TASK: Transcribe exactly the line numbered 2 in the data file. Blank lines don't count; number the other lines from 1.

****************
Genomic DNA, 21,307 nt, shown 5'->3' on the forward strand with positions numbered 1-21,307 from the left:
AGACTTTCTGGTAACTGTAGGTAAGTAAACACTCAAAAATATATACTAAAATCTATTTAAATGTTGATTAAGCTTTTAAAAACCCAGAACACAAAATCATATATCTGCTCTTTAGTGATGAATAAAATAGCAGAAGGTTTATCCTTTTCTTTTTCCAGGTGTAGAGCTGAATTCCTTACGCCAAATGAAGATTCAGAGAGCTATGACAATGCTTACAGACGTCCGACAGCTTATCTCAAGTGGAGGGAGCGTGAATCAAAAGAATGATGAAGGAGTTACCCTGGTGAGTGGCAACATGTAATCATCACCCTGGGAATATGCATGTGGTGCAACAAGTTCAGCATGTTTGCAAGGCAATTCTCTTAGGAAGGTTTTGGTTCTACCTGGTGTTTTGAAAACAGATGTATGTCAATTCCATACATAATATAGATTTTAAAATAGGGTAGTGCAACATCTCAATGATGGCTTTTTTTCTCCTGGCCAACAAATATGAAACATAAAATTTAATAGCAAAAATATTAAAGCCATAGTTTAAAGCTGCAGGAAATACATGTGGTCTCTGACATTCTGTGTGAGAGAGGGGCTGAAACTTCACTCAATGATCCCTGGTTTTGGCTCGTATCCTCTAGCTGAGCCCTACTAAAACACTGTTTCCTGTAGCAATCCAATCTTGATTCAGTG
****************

AGACTTTCTGGTAACTGTAGGTAAGTAAACACTCAAAAATATATACTAAAATCTATTTAAATGTTGATTAAGCTTTTAAAAACCCAGAACACAAAATCATATATCTGCTCTTTAGTGATGAATAAAATAGCAGAAGGTTTATCCTTTTCTTTTTCCAGGTGTAGAGCTGAATTCCTTACGCCAAATGAAGATTCAGAGAGCTATGACAATGCTTACAGACGTCCGACAGCTTATCTCAAGTGGAGGGAGCGTGAATCAAAAGAATGATGAAGGAGTTACCCTGGTGAGTGGCAACATGTAATCATCACCCTGGGAATATGCATGTGGTGCAACAAGTTCAGCATGTTTGCAAGGCAATTCTCTTAGGAAGGTTTTGGTTCTACCTGGTGTTTTGAAAACAGATGTATGTCAATTCCATACATAATATAGATTTTAAAATAGGGTAGTGCAACATCTCAATGATGGCTTTTTTTCTCCTGGCCAACAAATATGAAACATAAAATTTAATAGCAAAAATATTAAAGCCATAGTTTAAAGCTGCAGGAAATACATGTGGTCTCTGACATTCTGTGTGAGAGAGGGGCTGAAACTTCACTCAATGATCCCTGGTTTTGGCTCGTATCCTCTAGCTGAGCCCTACTAAAACACTGTTTCCTGTAGCAATCCAATCTTGATTCAGTG